We spent the last week of December in the Sultanate of Oman, drawn by its fascinating history and its varied landscapes, which include mountains, beaches, and sand dunes. Budget-wise, the country has a reputation as an expensive destination. But we managed to travel the country without plundering our bank accounts. Here is how
Before going to Oman, I had heard the same story over and over again: Oman is awesome. But it is super expensive. Hotels are not cheap. Day trips and package tours cost a pretty penny. And taxis quickly deplete even generous budgets.
After weighing the pros and cons, we decided to visit anyway. We traveled for one week between Christmas and New Years. And by avoiding guided tours, taxis, and 4-star resorts, we managed to enjoy the wonders of Oman without breaking the bank.
Travelling to Oman requires you to arrange a visa in advance except for citizens of member countries of the Gulf Corporation Council. Most people can get their e-visa online.
For us, the process was uncomplicated and we received the e-visa clearance a day or two after applying. After that, you take a printout and, once you arrived in Muscat airport, go directly to the immigration officer with your printout and valid passport.
We applied for the 10 day single entry visa, which cost us Rial 5 each. There is also a 30 days visa that costs Rial 20. Note that the e-visas have a limited validity. You must enter the country before the end of the validity. So don’t apply too soon.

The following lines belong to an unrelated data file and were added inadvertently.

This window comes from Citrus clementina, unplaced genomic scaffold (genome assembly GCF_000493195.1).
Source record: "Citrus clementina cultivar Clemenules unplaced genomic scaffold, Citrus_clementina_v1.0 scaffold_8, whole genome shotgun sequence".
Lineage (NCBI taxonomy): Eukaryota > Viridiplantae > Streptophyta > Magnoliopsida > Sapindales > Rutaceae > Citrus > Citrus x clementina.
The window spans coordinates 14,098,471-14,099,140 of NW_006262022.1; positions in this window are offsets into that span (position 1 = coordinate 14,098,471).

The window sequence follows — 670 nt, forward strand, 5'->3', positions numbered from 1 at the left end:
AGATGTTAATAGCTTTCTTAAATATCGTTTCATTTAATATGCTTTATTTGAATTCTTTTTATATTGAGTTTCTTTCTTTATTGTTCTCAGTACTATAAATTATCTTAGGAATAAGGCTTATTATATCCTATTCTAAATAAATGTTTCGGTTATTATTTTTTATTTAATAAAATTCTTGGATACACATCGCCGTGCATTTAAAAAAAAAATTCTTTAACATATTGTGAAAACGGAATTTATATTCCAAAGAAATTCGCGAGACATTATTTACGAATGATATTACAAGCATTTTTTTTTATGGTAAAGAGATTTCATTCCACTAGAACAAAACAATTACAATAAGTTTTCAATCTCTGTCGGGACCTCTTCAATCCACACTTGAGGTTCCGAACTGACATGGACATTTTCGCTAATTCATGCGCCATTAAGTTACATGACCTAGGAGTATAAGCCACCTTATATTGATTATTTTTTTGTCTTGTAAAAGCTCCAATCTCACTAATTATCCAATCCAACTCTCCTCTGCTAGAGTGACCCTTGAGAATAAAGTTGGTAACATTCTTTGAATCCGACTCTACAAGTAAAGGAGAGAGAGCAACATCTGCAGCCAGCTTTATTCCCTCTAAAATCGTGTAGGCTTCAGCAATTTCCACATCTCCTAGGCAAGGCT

Note that immigration and visa policies may change – so make sure to check the requirements on the official website of the Sultanate of Oman before your trip.
Where we went
During our week in Oman, we stuck to the well beaten tourist triangle. From the capital Muscat, we went to Sur. After Sur, we went to the desert, then north to Nizwa and back to Muscat.
Along the way, we swam in the crystal clear water of wadis, hiked through deep-sided canyons, gazed over the stormy sea, and simply enjoyed a relaxing week in a hospitable country.
How to get around
Oman has rather limited public transport compared to other countries. The whole time we were there, we saw exactly one bus. Depending on public transport to get around also limits you to the cities. But you will miss out on Oman’s principal charm — its dramatic landscapes.
To get around Oman, we decided to book a rental car. In our opinion, this is the best way to travel around the country for a short one-week trip like ours. By skipping the tailored tours and the chauffeured Landcruisers, you save (a lot!) money and remain in control over your own schedule.
Even for travel within the cities, organizing your own transport seems to be the way to go. While we did not take taxis while we were in Oman, our friends who did told me that they were expensive and each ride comes with a lengthy negotiating process. Moreover, cities in Oman are sprawled out, which means trip fares quickly add up.
We picked up our booked rental car directly from the Muscat airport. Dollar was the cheapest option we found online — USD 180 for 8 days for an economy car. They upgraded us to a sparkling new Toyota Yaris.